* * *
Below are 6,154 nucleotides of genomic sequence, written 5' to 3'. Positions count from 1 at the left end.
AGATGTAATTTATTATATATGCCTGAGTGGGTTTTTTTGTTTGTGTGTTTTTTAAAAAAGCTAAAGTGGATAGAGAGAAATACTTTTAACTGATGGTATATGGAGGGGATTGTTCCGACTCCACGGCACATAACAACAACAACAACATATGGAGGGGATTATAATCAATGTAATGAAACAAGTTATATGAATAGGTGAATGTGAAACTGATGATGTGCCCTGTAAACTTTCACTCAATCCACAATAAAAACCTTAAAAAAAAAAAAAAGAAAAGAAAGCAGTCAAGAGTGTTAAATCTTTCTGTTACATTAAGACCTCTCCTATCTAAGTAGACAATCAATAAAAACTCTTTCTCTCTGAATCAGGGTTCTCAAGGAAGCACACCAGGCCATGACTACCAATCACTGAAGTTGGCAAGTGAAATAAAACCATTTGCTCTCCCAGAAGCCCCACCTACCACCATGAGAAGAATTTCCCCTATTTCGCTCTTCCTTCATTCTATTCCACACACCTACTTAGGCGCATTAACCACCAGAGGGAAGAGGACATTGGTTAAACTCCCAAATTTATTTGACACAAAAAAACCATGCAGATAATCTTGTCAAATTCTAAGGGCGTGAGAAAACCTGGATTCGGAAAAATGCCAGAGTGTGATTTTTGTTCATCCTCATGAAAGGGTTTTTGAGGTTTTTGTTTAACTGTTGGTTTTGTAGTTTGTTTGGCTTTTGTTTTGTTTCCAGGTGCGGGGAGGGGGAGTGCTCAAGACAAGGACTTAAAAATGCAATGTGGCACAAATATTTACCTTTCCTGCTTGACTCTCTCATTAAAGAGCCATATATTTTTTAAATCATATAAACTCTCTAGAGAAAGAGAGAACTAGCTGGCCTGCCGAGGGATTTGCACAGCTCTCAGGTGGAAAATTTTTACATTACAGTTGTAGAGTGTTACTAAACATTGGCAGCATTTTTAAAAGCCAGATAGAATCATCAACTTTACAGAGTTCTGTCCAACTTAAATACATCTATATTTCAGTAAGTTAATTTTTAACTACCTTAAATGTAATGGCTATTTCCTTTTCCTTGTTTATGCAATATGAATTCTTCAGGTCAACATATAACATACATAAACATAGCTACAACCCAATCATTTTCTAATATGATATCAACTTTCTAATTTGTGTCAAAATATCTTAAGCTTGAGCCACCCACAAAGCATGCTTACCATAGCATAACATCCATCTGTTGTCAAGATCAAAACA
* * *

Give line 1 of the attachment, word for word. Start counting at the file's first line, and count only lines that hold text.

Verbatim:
Below are 6,154 nucleotides of genomic sequence, written 5' to 3'. Positions count from 1 at the left end.